Respondent's argument concerning the February 15, 2008 Letter Agreement is likewise not persuasive. Canam argues that the Letter Agreement is a contractual modification that extends the steel delivery schedule for the Project. Canam further argues that the arbitrator manifestly disregarded the law by ignoring the Letter Agreement and its revised delivery schedule, which caused the arbitrator to miscalculate the length of Canam's delay and led to an inflated damage award. See Resp. Br. (Dkt. No. 9) at 13 ("The Arbitrator manifestly disregarded the delivery dates in the Letter Agreement, whereby under its terms Canam was only five days late..., and awarded Tully [damages for 16 months' delay]...."). Tully denies that it ever entered into the Letter Agreement, and further argues that it "proved during the arbitration that the Letter Agreement was nothing more than an agreement-to-agree, ' which is unenforceable under New York law." (Corey Decl. (Dkt. No. 17) ¶ 11)

The effect of the Letter Agreement on the parties' obligations was a matter for the arbitrator to decide based on the evidence before him, and Canam has provided no basis for this Court to disturb his finding. The arbitrator, unlike this Court, had the benefit of hearing many hours of testimony, which in turn shed light on voluminous evidentiary exhibits. There is no indication from the face of the record that the arbitrator grossly misapplied a clearly applicable rule of law. To the contrary, the effect of the Letter Agreement on the parties' contractual relationship, if any, was a contested issue of law and fact throughout the arbitration. This is thus not a situation in which an arbitrator "knew of a governing legal principle yet refused to apply it or ignored it altogether." Wallace, 378 F.3d at 189. Nor can this Court conclude that there was "no colorable justification" for the arbitrator's decision. Id. at 193.

Canam's arguments concerning the Letter Agreement ignore one of its key provisions. The Letter Agreement states that "[t]his change of delivery schedule is without prejudice to Tully's expectation that the steel would be delivered pursuant to the time frame included in P[urchase] O[rder] No. 02-315-23 dated January 23, 2003." (Rogers Decl. (Dkt. No. 8), Ex. 5) Assuming arguendo that the Letter Agreement modifies the steel delivery schedule, Canam acknowledges that it breached this revised discovery schedule: "the last of the steel girders were delivered five days late." (Resp. Br. (Dkt. No. 9) at 2) In breaching even the revised delivery schedule, Canam arguably exposed itself to liability for prior missed deadlines.

Even if this Court were inclined to reach a different conclusion, New York law is clear that "[t]he mere fact that a different construction could have been accorded the provisions concerned and a different conclusion reached does not mean that the arbitrators so misread those provisions as to empower a court to set aside the award." Nat'l Cash Register Co. v. Wilson, 8 N.Y.2d 377, 383 (1960); see also Major League Baseball Players Ass'n v. Garvey, 532 U.S. 504, 509 (2001) (per curiam) ("When an arbitrator resolves disputes regarding the application of a contract, and no dishonesty is alleged, the arbitrator's improvident, even silly, factfinding does not provide a basis for a reviewing court to refuse to enforce the award.") (citation and internal quotation marks omitted). Similarly, to the extent that Canam argues that the arbitrator's decision was issued in manifest disregard of the evidence, "the Second Circuit does not recognize manifest disregard of the evidence as [a] proper ground for vacating an arbitrator's award.'" Wallace, 378 F.3d at 193 (quoting Success Sys., Inc. v. Maddy Petroleum Equip., Inc., 316 F.Supp.2d 93, 94 (D. Conn. 2004)).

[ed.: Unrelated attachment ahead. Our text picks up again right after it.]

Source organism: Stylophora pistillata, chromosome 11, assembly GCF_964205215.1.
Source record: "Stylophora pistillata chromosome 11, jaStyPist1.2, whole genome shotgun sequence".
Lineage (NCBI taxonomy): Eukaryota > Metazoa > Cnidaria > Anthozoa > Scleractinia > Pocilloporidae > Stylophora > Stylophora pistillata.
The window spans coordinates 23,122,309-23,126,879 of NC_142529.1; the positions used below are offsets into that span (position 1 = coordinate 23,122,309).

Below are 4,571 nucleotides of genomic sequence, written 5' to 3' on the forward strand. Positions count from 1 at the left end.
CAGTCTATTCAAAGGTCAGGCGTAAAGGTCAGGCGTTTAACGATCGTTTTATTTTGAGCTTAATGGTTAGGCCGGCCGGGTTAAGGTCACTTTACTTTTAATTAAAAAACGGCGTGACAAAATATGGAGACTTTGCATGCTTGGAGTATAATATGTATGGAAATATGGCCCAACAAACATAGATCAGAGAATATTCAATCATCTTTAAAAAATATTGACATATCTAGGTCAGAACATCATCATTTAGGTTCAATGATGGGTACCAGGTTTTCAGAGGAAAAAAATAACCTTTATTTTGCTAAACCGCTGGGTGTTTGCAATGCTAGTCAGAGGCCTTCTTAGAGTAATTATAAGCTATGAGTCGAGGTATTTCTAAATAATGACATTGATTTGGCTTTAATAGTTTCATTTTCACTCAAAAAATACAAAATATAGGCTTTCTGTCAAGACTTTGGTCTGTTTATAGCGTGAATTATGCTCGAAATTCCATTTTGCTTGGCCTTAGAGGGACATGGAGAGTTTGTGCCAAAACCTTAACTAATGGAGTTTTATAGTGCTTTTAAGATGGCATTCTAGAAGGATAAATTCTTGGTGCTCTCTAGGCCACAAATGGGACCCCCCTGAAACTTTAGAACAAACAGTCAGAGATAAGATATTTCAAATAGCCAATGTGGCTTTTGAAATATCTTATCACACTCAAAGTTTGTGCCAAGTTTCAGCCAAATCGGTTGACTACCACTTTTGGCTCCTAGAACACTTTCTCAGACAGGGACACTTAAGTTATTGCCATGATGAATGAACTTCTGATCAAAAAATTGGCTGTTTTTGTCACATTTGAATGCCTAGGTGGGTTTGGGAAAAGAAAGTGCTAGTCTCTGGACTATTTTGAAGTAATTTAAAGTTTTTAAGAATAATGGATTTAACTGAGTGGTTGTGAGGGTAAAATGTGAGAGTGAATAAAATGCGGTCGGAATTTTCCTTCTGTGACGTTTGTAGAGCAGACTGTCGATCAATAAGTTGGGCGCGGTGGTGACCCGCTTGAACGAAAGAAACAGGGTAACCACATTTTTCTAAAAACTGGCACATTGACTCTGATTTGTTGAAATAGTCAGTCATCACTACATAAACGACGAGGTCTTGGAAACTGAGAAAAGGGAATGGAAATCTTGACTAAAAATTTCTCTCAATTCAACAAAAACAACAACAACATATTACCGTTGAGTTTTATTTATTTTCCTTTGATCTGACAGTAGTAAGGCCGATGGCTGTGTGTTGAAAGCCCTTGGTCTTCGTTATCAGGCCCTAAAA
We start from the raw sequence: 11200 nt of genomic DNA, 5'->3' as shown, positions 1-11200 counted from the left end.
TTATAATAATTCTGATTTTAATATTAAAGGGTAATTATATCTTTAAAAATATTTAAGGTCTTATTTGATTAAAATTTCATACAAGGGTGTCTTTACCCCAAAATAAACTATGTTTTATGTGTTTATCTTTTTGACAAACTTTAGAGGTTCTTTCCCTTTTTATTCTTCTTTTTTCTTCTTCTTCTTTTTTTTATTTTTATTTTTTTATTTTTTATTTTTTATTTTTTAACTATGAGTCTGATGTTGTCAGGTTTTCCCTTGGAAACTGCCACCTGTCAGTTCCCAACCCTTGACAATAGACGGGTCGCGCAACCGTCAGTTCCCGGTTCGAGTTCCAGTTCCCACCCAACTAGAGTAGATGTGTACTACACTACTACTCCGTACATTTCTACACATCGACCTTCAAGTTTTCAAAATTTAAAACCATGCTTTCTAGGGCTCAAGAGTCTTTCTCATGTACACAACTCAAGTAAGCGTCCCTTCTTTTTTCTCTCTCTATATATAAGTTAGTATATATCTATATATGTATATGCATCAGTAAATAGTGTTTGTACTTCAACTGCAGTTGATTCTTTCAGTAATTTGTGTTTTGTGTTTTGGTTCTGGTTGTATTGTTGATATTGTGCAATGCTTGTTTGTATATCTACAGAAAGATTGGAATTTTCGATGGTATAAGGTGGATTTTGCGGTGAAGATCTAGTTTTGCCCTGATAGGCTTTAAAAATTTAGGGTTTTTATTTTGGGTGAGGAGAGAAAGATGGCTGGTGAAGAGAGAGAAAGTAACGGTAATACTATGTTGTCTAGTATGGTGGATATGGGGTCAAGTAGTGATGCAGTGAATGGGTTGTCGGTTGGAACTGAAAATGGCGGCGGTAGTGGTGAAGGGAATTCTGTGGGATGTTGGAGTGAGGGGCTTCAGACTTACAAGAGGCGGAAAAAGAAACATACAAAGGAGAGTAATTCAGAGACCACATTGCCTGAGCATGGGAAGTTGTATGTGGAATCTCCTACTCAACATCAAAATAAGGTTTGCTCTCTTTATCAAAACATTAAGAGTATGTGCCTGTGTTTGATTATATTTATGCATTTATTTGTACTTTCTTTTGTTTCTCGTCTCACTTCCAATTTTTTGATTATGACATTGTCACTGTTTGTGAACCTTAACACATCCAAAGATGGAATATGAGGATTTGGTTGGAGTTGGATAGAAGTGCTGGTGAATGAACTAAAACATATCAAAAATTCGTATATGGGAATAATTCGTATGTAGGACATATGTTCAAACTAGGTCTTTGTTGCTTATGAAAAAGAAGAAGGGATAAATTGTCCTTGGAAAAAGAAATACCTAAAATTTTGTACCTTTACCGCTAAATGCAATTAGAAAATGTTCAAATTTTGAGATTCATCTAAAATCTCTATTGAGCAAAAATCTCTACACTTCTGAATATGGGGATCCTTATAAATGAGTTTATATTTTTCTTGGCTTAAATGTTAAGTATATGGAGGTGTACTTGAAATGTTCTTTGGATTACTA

For all of these reasons, Canam is not entitled to vacatur of the award on the grounds that the arbitrator manifestly disregarded the law.

B. The Arbitrator Committed No Misconduct

Canam next argues that the arbitrator effectively denied it the opportunity to present relevant and material evidence, and thereby committed misconduct under 9 U.S.C. § 10(a)(3). The "evidence" at issue concerns Tully's claim for damages related to additional expense Cornell & Company ("Cornell") - Tully's steel erector - incurred as a result of delays caused by Canam and Eastern Bridge (the "Cornell Liquidated Claim"). (Rogers Decl. (Dkt. No. 8) ¶ 27) Canam asserts that

the evidentiary basis for Tully to prove that its alleged damages for the Cornell Liquidated Claim amounted to $2, 831, 703 was a two-volume Request for Equitable Adjustment ("REA") prepared by Cornell's expert witness in August 2009 - three years before the hearing in this arbitration. Tully introduced the REA through fact witness Otto Schatz, an officer of Cornell, rather than through the expert who authored the REA. Canam repeatedly and vigorously objected to the introduction of the REA because Canam had no opportunity to cross-examine the expert who prepared the REA, and was consistently overruled by the arbitrator, who admitted that "I understand you're going to be precluded from cross-examining the expert." Rogers Decl., Ex. 23 (December 11, 201[2] Transcript of Otto Schatz (excerpt) at 195:14-17).